Chicago Bears Training Camp: Veteran and rookie report dates

Chicago Bears training camp is right around the corner with the first practice (non-padded) scheduled for July 21. 

Bears veterans and rookies will report a few days ahead of that first session to acclimate themselves to their new (for some) surroundings. Rookies report on July 16, with veterans coming three days later on July 19.

All eyes will be on QB Mitch Trubisky and the potentially high-flying offense under coach Matt Nagy. Training camp will take on extra importance because of the plethora of new faces on the roster and coaching staff as well as the installation of a completely new offensive scheme. It's critical that Trubisky builds chemistry with wide receivers Allen Robinson, Taylor Gabriel, Anthony Miller and Kevin White, all of whom he's never thrown a regular-season pass to. Add Trey Burton to that mix and a lot of miscues should be expected in the preseason.

The rookie class is led by linebacker Roquan Smith, who remains unsigned. With less than 30 days until rookies are required to report, a greater sense of urgency -- even if it's not quite a panic -- is certainly creeping in. Assuming he's signed in time, Smith should earn a starting role early in training camp and ascend to one of the defense's top all-around players. 

The Bears have higher-than-usual expectations heading into the 2018 season making fans eager for summer practices to get underway.

Leonard Floyd picked as potential Pro Bowler in 2018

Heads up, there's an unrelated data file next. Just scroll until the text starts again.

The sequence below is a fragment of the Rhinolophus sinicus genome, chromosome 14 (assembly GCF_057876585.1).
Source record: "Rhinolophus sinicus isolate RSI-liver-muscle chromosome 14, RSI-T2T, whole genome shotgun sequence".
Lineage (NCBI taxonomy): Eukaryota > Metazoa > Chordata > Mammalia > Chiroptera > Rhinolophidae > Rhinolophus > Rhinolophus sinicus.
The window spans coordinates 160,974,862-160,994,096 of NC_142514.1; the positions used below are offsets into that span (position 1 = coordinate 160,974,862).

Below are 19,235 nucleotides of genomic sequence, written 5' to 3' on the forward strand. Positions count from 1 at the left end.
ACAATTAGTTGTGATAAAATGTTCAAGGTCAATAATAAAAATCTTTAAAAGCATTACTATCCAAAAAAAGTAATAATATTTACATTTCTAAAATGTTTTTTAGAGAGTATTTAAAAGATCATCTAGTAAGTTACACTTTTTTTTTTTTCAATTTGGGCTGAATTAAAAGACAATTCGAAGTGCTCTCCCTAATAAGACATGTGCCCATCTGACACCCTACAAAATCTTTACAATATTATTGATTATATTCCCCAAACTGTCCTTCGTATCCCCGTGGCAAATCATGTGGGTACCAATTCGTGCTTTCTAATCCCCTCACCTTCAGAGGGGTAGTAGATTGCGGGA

Leonard Floyd picked as potential Pro Bowler in 2018

The Chicago Bears need a big season from outside linebacker Leonard Floyd. He's the team's best pass-rush option and the only legitimate threat to post double-digit sacks this year.

Floyd joined the Bears as a first-round pick (No. 9 overall) in 2016 and has flashed freakish talent at times. The problem has been his health; he's appeared in only 22 games through his first two seasons. 

Floyd's rookie year -- especially Weeks 5 through 9 -- showed a glimpse of the kind of disruptive force he's capable of becoming. He registered seven sacks and looked poised to breakout in 2017. Unfortunately, injuries limited him to only 10 games and four sacks.

Despite his disappointing sophomore season, NFL.com's Gil Brandt has high hopes for Floyd in 2018. The long-time NFL personnel executive named Floyd as the Bear with the best chance to earn a first-time trip to the Pro Bowl.

CHICAGO BEARS: Leonard Floyd, OLB, third NFL season. Floyd had seven sacks as a rookie in 2016, but missed six games last season due to a knee injury. He's a talented guy who can drop into coverage or rush with his hand on the ground and should play much better this season. He also has become much stronger since coming into the league.

The Bears will be in a heap of trouble if Floyd doesn't emerge as a Pro Bowl caliber player. There aren't many pass-rushing options on the roster outside of Floyd aside from Aaron Lynch and rookie Kylie Fitts. Neither edge defender has a resume strong enough to rely on as insurance.

It's a critical year for Floyd's future in Chicago, too. General manager Ryan Pace will decide whether to pick up Floyd's fifth-year option in his rookie contract next offseason. If he plays well, it's a no-brainer. If not, Pace could be looking at two straight first-round picks (see: Kevin White) that he's declined the extra year.

We're a long way from that decision. Until then, the Bears' season may sink or swim based on its pass rush. It begins -- and ends -- with Floyd.